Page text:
The Butterfly Effect: Creating and Recreating the Story of Madame Butterfly, on Paper and on Stage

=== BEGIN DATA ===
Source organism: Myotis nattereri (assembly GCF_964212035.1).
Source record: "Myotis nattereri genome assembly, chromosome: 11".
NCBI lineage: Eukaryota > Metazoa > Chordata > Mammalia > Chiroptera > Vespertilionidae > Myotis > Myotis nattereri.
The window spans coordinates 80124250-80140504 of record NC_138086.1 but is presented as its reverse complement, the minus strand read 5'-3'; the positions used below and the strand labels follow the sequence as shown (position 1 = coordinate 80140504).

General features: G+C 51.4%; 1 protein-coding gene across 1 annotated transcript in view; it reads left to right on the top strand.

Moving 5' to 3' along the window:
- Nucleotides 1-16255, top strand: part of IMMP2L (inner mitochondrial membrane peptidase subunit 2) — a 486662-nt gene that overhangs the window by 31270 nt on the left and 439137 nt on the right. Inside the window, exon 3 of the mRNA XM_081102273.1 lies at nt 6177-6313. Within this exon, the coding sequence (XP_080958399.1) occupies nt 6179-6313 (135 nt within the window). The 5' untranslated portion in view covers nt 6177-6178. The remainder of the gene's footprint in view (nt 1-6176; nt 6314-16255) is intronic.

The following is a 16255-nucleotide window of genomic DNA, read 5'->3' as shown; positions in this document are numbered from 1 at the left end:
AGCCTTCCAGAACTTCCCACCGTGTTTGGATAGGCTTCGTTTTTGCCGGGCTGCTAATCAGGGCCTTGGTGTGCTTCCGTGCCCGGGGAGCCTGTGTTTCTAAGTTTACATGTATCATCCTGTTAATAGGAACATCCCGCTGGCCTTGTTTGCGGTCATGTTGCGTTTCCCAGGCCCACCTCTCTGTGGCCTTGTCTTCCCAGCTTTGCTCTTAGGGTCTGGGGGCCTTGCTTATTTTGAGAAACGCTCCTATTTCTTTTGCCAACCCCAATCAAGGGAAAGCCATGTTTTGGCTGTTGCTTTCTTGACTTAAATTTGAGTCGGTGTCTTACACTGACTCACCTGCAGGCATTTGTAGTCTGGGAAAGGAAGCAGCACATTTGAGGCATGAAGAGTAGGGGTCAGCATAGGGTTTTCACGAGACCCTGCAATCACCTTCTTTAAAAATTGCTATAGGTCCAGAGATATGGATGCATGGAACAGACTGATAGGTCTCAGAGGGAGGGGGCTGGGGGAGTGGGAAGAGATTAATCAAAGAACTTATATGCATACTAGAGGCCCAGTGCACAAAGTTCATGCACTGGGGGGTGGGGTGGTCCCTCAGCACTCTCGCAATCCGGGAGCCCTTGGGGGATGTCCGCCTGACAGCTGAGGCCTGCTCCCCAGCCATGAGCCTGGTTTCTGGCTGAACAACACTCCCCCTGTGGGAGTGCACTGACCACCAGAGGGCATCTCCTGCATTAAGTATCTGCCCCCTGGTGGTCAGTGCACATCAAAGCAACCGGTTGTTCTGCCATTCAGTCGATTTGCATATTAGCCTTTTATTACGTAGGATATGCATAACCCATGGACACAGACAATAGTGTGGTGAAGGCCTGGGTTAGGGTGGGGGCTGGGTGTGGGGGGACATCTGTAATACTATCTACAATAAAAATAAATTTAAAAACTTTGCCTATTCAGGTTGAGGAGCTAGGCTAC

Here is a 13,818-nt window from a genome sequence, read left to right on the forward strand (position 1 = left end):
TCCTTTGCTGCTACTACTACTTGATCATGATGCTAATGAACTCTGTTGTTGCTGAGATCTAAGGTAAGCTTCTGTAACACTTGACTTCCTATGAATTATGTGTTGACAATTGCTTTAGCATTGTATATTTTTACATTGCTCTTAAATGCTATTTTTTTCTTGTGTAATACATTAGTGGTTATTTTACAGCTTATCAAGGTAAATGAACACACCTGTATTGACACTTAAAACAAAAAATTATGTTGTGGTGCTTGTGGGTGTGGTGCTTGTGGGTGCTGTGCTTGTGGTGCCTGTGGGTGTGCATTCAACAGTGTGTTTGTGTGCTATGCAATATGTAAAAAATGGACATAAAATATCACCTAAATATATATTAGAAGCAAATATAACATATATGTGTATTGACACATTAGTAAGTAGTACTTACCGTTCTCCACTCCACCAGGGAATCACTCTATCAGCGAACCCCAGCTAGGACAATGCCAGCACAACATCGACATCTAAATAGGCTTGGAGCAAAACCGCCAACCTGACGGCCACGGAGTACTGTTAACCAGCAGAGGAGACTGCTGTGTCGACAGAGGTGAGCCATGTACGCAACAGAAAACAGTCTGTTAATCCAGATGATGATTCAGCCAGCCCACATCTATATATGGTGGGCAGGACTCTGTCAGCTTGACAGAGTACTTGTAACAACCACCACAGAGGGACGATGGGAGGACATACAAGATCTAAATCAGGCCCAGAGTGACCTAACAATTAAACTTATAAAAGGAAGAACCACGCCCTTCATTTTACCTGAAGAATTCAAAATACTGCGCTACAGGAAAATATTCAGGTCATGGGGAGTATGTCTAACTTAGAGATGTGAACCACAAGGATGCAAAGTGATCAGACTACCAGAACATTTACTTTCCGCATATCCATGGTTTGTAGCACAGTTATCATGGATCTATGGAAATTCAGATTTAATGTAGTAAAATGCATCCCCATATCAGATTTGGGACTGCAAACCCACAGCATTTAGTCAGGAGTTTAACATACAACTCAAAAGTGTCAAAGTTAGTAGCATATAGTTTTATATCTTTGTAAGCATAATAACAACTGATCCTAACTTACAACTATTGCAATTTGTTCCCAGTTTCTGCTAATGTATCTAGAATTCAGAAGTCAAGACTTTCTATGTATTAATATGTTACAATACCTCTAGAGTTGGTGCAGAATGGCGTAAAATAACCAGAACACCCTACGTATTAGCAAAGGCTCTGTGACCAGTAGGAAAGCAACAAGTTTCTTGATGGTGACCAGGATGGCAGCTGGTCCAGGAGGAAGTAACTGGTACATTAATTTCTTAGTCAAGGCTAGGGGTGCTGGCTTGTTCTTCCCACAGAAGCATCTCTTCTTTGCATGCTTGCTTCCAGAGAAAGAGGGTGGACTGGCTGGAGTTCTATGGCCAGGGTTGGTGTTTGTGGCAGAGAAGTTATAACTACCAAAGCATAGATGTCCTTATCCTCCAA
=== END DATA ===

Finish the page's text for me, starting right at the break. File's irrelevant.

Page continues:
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The consequences of the partially coerced opening of Japan to the Western world in the second half of the 19th century went far beyond economic and political goals and considerations. The previously secluded land almost instantly became a source of artistic inspiration and endless fascination. Japonisme, the term by which the latest craze become known in France, was no passing fad. For many decades, Western artists, most of whom had never set foot in Japan, derived profound inspiration from all facets of the mysterious culture which unfolded in the period. Thus, with scant information and a lack of accurate records being available, common gossip and unfounded rumor filled in the blanks of official reports and naval tales, connecting the dots between the real and the imagined.In this paper, I succinctly examine the story of Madame Butterfly, cutting across time, genre and borders in the works of John Luther Long, David Belasco, Giacomo Puccini and Claude-Michel Schönberg/Alain Boublil. I contextualize the selected narratives within their socio-political frameworks, but also consider the ramifications of the past and present-day adaptations from the 21st-century perspective, in the light of current struggles for (adequate) representation. Lastly, I examine the production of Miss Saigon (2019–22) at the Music Theatre of Łódź, Poland to compare how the staging of such a musical in a predominantly racially homogenous country affects the perception of Orientalist works. As such this section is a case study based on personal interviews conducted by the author with the producers and cast members.